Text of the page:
Son helped bureaucrat win top national award

M V Savithri must have silently thanked her son Mukul Manohar as she received the top national award for best electoral practices from President Pranab Mukherjee at Vigyan Bhavan here on Saturday.

Mukul’s idea to rope in engineering students to record poll proceedings came in handy for Savithri, when she managed the Assembly polls as the district election officer of Chamarajanagar in Karnataka. It has been recognised as an innovation by the Election Commission of India.

Savithri was awarded for innovation in technology use and infrastructure management during elections. She shared the top award with the district election officer of Kota in Rajasthan.

Karnataka also received an award for excellence in electoral management along with Delhi, Tripura and Rajasthan. Chief Electoral Officer of Karnataka, Anil Kumar Jha, received the award, which was given to recognise significant improvement in electoral roll management system in the state, effective communication and systematic voters education and electoral participation, motivation of electors through media partnership and partnering with other state government departments. The ECI noted that not only last year’s Assembly polls were peaceful, but also the 71.74 per cent turnout was the highest in 35 years.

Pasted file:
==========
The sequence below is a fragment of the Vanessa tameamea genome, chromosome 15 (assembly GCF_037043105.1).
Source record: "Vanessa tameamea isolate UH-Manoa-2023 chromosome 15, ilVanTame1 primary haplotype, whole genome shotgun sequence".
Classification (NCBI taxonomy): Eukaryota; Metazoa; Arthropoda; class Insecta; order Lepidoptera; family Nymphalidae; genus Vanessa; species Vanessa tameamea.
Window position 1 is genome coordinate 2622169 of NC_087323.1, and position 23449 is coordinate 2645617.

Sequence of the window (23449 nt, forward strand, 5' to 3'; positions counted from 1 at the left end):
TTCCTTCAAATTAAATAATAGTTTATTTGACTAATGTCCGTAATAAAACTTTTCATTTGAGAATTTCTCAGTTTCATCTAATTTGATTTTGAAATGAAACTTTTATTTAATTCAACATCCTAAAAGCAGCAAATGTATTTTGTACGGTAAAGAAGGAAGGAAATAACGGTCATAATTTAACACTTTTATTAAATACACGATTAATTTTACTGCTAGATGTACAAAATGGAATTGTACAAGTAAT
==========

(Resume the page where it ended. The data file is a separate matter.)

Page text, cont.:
Savithri was worried a lot in April last year as the poll day neared in Karnataka. She could not find enough videographers to be deployed at all polling stations across Chamarajanagar and the ones who were available were asking for fees that she was not authorised to spend.

“My son asked me why I was tense. I told him about the problem and he promptly suggested that we could involve the engineering students as volunteers to record the polling processes with webcams,” Savithri, now a senior official in the Religious and Charitable Endowments Department in the Karnataka Government, told Deccan Herald shortly before she received the award from the President on the occasion of National Voters Day here on Saturday.

Savithri found the idea interesting and discussed with other officials, who too found it worth trying as it would not involve additional expenses. “My son also gave me a demonstration to make me understand how much space a student would require in the polling station to record the process using the webcams,” she said.

They contacted the nearby engineering colleges and about 70 students from two institutions agreed to volunteer. They were given a brief training and provided with equipment before being sent out to the polling stations on the poll day, May 5, 2013.

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